And apparently voices that matter agreed, because writer Stephen Moffat was just awarded the prestigious Hugo Award for short form dramatic presentation for "Blink." I have to figure it's a large part of why he's been selected to take over as lead writer and executive producer of Doctor Who from Russell T. Davies when the show returns for its fifth series in 2010. Based on this one episode alone, the show couldn't be in better hands.
To begin, the CGI and special effects are quite possibly the best ever seen on the show. Despite being in charge of the specials that will be airing next year, it seems that this episode was treated as the last that Davies will ever run. As a result, he wrapped up most every storyline he could think of going back to the first season.
And now, part two.
According to Doctor Who Magazine (and repeated on several Doctor Who message boards online), the finale of Season Four ("Journey's End") is going to be 65 minutes in length, as opposed to the usual 45 or 50 minute length of the season's episodes so far. This length, of course, deals with the original broadcast on the BBC and not the American broadcast.
(S04E08) Thank you very much, Steven Moffat. You can't satisfy yourself with making me terrified of statues, now you have to make me afraid of the dark as well. Besides scaring the pants off me, this episode is the highlight of this season so far (having seen the second episode already, I can assure you that one is just as good). Since all the remaining episodes after this two-parter are written by Russell T. Davies, I may be able to stand by that statement before watching the rest of the season. As I've mentioned before, Mr. Davies is an excellent writer (and recent O.B.E. recipient) and I will always be greatful for his actions in returning Doctor Who to television, but the man just can't write science fiction.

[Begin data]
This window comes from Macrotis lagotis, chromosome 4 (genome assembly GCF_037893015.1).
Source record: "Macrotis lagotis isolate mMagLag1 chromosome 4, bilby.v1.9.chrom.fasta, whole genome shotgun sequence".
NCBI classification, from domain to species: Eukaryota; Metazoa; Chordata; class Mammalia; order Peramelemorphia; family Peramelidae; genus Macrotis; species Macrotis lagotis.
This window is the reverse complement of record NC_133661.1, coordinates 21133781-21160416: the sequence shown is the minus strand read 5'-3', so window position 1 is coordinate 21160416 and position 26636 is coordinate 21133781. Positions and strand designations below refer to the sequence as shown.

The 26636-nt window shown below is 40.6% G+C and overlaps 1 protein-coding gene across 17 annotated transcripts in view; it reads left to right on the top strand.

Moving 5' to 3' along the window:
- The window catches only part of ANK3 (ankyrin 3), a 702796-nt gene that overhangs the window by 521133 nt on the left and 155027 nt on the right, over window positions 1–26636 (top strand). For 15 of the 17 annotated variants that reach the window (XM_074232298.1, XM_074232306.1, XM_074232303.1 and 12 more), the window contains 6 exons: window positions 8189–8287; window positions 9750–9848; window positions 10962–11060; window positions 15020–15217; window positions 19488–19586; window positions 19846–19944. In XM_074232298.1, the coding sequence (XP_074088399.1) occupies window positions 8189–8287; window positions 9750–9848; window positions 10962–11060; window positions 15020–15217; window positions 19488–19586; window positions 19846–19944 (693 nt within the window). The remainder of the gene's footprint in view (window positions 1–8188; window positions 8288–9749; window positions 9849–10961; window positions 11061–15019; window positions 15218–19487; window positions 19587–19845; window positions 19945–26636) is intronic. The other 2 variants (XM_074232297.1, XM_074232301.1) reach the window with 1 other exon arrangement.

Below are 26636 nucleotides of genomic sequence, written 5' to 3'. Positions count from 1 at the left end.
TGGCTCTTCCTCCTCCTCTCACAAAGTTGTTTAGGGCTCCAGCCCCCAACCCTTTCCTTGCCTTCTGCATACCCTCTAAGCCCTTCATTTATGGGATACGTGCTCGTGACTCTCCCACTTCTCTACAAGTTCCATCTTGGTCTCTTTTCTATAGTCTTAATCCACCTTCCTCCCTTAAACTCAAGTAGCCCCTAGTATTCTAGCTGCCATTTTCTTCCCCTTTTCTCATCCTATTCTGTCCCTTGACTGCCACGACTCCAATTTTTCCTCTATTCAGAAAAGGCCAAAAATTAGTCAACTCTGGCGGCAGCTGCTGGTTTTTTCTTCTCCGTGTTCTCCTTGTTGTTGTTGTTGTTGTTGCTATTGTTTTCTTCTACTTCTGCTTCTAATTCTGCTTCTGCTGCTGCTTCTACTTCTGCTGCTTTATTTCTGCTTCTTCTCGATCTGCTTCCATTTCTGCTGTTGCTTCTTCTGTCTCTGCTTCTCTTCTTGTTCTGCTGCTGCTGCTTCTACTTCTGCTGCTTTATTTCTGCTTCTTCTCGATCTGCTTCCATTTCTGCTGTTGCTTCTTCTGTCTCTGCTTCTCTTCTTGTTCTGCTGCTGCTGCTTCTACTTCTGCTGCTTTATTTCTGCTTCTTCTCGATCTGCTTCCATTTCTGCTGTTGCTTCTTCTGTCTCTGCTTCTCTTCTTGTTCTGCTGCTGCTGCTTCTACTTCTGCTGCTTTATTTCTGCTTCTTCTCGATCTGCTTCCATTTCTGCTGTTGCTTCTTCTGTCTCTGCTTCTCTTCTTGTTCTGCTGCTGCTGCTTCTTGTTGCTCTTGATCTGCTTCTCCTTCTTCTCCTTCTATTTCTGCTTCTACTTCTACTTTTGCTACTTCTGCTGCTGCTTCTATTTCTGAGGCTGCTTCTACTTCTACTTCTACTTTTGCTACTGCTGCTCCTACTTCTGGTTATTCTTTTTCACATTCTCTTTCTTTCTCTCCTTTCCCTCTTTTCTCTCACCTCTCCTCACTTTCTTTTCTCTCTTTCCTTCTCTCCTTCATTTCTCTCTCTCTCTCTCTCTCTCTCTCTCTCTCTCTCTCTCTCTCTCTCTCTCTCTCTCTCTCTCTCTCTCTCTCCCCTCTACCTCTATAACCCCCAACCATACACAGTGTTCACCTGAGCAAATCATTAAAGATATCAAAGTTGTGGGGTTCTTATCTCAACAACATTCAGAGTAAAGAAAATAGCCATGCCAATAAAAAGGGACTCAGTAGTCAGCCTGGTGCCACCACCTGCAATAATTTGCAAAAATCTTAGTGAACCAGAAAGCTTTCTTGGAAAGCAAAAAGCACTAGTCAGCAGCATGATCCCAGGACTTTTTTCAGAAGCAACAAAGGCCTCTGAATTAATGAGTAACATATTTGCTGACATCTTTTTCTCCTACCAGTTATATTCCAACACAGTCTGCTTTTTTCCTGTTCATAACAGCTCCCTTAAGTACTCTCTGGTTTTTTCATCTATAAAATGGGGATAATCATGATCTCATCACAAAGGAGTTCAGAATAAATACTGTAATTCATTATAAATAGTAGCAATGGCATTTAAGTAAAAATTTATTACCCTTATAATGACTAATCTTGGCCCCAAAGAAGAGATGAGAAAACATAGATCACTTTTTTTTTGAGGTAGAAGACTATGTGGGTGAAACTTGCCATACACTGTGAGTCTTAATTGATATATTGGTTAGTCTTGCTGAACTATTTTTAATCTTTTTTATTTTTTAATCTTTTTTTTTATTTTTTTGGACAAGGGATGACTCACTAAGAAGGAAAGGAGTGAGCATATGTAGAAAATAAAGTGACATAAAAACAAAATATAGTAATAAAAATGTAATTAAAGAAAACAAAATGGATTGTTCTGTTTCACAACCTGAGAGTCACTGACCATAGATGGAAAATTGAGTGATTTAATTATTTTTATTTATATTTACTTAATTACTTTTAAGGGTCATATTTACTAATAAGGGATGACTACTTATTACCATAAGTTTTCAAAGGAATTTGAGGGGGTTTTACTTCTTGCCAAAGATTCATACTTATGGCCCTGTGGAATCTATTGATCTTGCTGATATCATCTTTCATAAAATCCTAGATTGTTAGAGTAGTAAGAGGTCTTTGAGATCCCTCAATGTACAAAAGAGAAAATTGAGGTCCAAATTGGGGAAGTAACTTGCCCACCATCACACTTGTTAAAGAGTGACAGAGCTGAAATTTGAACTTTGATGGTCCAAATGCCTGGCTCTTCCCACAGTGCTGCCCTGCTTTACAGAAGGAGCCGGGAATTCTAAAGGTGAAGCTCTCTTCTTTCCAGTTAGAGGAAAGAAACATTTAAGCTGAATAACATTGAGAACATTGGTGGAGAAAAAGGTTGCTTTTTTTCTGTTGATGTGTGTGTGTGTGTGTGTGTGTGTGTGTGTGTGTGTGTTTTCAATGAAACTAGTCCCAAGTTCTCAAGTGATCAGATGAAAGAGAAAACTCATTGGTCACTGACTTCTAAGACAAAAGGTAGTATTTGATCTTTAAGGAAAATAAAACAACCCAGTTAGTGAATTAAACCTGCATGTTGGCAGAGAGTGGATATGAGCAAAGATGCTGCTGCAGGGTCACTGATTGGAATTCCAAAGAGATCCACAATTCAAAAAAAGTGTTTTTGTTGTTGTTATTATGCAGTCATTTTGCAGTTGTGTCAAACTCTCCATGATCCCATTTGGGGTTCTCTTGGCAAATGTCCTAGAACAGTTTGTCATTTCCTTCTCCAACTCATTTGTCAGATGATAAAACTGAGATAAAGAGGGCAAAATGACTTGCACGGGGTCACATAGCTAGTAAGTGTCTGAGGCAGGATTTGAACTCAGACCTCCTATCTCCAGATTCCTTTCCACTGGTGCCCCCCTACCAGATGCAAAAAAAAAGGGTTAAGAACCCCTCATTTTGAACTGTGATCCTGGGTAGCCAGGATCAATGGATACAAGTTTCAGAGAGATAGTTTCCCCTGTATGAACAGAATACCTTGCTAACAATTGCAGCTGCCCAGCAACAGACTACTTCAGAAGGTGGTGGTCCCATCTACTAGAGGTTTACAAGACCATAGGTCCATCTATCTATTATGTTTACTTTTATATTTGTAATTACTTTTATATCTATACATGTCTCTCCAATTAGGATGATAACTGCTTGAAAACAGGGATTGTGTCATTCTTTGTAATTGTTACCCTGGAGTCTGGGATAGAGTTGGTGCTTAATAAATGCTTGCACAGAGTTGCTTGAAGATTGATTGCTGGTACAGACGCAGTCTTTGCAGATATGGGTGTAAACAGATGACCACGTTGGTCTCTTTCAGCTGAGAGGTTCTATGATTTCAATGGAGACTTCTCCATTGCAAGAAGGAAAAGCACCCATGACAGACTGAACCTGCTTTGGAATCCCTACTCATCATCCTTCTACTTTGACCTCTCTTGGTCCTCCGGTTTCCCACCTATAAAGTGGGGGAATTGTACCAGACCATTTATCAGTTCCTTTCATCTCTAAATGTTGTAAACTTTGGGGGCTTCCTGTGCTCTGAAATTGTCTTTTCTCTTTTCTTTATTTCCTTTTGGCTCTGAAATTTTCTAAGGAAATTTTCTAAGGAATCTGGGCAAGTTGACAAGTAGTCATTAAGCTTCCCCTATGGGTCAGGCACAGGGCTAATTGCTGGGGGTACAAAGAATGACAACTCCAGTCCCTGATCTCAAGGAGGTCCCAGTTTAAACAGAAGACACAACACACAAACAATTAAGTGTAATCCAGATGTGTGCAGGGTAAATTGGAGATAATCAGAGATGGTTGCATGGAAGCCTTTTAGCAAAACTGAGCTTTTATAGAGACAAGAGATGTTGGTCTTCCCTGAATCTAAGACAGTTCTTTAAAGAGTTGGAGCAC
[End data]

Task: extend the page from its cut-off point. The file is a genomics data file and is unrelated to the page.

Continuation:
The British have always been proud of their history. This is evident in the excellent quality of most historical dramas done by the BBC. Doctor Who, being a BBC production, has displayed this in spades having had the Doctor already meet two of their most famous writers in previous seasons (Charles Dickens and William Shakespeare). The tradition continues in this episode when the Doctor and Donna travel to England in 1926 and meet Agatha Christie in the midst of a set of murders.
Spoilers after the jump...
(S04E06) The Doctor gives birth to a daughter. And he didn't even get any snu-snu out of it.
A quick synopsis: The TARDIS suddenly dematerializes unexpectedly before Doctor Martha Jones has a chance to leave and finds itself on the planet Messaline in the year 6012. There is a generations-long war between the two occupying races, the humans and an alien race called the Hath.
For a revision, it's actually pretty accurate to the original series. The only difference with the Sontarans now is that they're all short. This is actually an improvement on the original series since they've always been from a heavy gravity world yet appeared at normal size (which always struck me as a little odd, unless the Sontarans we've seen historically were the professional wrestler versions).
(S04E04) The Ood return.The race was seen two years ago in the two-parter "The Impossible Planet" and "The Satan Pit" as a servant race. In this episode, we learn exactly why they're so good at being servile. Here's a hint: it's not by choice.
For a Doctor Who episode, this was a great episode of The Sarah Jane Adventures. This goes back to my statement from last week in which Russell T. Davies, while not a bad writer, simply cannot write science fiction.
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